President Obama won Minnesota by double digits in 2008 and remains more popular there than in many other traditionally Democratic strongholds.
But state Republicans say his two visits to Minnesota in less than one month — including a speech today in Minneapolis — are a tacit acknowledgement of his vulnerabilities there in 2012.
This is “no simple scheduling coincidence,” said state GOP chairman Tony Sutton in a statement. “President Obama is very much aware that the Midwest in general and Minnesota specifically, is in play in 2012.”
Earlier this month, Obama kicked off his three-day, three-state bus tour in Cannon Falls, Minn., with a town hall meeting on the economy.
“Fortunately, Minnesotans understand that speechmaking doesn’t create jobs; sound economic policy does, and no amount of rhetoric can hide the fact that the president and the Democrats have no structural answer to the country’s economic problems ,” Sutton said.
The most recent Gallup poll shows Obama held an average 52 percent approval rating in Minnesota through the first half of 2011.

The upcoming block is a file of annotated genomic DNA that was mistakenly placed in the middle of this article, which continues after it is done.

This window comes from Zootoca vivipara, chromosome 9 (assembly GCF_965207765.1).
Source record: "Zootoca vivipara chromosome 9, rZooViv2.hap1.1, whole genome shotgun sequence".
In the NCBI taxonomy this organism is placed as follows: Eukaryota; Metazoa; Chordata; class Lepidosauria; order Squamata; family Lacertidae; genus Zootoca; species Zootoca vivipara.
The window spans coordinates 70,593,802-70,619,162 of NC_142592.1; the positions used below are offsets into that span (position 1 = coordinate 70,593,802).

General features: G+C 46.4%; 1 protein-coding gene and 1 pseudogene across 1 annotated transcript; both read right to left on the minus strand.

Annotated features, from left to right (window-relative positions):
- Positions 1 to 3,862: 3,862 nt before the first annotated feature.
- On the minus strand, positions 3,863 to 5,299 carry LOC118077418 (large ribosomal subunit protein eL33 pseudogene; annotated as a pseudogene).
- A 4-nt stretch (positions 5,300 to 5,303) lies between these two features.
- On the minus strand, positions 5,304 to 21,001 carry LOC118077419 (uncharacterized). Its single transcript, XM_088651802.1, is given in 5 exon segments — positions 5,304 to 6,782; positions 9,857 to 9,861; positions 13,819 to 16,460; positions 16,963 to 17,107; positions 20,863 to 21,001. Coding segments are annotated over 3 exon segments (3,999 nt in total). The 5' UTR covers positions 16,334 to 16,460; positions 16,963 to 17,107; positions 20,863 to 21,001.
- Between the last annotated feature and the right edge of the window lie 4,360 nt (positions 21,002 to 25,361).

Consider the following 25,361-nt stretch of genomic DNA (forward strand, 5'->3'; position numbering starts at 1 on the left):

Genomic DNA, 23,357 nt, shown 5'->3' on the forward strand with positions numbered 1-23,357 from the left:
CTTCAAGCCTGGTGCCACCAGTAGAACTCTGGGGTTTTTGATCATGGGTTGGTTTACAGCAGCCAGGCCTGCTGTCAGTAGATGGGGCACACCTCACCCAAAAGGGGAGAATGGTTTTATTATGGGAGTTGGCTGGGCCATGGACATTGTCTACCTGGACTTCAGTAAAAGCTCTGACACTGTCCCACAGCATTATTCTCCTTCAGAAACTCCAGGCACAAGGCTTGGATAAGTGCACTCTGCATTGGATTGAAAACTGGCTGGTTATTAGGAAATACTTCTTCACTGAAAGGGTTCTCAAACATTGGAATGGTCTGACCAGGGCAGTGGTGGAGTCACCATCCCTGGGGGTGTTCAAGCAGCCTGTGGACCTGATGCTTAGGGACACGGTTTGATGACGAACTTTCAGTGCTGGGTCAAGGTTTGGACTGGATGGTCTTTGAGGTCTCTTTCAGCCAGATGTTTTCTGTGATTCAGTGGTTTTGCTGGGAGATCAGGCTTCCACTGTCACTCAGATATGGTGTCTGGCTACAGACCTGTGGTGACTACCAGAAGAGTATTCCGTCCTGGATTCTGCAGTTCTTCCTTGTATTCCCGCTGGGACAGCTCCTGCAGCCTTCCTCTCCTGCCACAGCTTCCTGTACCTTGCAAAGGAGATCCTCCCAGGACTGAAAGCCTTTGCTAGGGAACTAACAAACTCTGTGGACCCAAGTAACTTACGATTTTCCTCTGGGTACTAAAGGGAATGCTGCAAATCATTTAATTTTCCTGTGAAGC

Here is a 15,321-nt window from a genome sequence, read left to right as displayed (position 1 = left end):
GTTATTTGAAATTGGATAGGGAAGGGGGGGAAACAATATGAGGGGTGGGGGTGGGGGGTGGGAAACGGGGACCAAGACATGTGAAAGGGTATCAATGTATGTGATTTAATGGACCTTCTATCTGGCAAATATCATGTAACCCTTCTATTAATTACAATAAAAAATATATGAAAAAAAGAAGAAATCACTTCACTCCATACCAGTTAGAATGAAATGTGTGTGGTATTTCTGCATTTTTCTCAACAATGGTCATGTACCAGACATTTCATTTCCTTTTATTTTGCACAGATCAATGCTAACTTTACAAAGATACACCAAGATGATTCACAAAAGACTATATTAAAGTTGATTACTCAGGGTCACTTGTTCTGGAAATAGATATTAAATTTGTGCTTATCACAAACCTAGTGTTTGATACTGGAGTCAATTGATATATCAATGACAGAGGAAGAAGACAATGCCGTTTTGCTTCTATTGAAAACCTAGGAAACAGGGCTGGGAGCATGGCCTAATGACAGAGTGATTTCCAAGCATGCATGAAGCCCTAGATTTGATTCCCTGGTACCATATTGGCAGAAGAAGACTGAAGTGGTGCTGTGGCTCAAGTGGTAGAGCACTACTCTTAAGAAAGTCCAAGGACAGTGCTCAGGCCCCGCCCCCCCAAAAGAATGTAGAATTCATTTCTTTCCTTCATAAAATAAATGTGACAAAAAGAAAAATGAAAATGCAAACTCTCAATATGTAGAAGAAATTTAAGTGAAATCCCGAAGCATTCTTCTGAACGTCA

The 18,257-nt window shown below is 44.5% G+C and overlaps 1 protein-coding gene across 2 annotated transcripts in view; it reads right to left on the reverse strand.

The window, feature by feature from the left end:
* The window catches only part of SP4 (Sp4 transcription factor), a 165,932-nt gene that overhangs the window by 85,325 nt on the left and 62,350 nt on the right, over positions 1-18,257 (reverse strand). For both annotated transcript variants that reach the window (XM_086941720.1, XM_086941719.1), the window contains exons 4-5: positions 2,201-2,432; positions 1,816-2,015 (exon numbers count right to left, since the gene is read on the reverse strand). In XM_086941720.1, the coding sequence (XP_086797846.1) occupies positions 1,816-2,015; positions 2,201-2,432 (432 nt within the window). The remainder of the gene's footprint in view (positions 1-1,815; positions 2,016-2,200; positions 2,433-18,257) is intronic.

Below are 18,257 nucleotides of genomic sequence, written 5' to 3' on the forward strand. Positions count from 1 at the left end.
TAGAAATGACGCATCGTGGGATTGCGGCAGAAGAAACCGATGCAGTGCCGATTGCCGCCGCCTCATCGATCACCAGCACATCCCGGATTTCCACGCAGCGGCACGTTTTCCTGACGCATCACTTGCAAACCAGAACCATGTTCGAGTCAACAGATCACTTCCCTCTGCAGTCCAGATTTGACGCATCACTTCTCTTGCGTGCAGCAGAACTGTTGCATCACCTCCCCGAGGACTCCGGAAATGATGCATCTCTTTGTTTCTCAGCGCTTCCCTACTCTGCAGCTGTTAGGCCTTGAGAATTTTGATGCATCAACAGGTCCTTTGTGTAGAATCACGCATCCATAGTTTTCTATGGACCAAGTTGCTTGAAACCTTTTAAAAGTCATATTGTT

Most of the state’s registered voters identify as Democrat (44.7 percent) over Republican (39.3 percent), according to the most recent USA Today/Gallup poll. But those numbers reflect a steady erosion of Democratic affiliation over the past few election cycles.
Top state Democrats say they are confident about Obama’s prospects in 2012, despite a resurgence of conservatism, noting state voters elected Democratic Gov. Mark Dayton in 2010. Dayton is expected to be a major surrogate for Obama in the presidential campaign.
“Look, voters in Minnesota embraced Dayton’s ‘tax the rich’ message last year; but they also elected a state legislature that wanted spending cuts,”a state DFL official said. “People want balance.”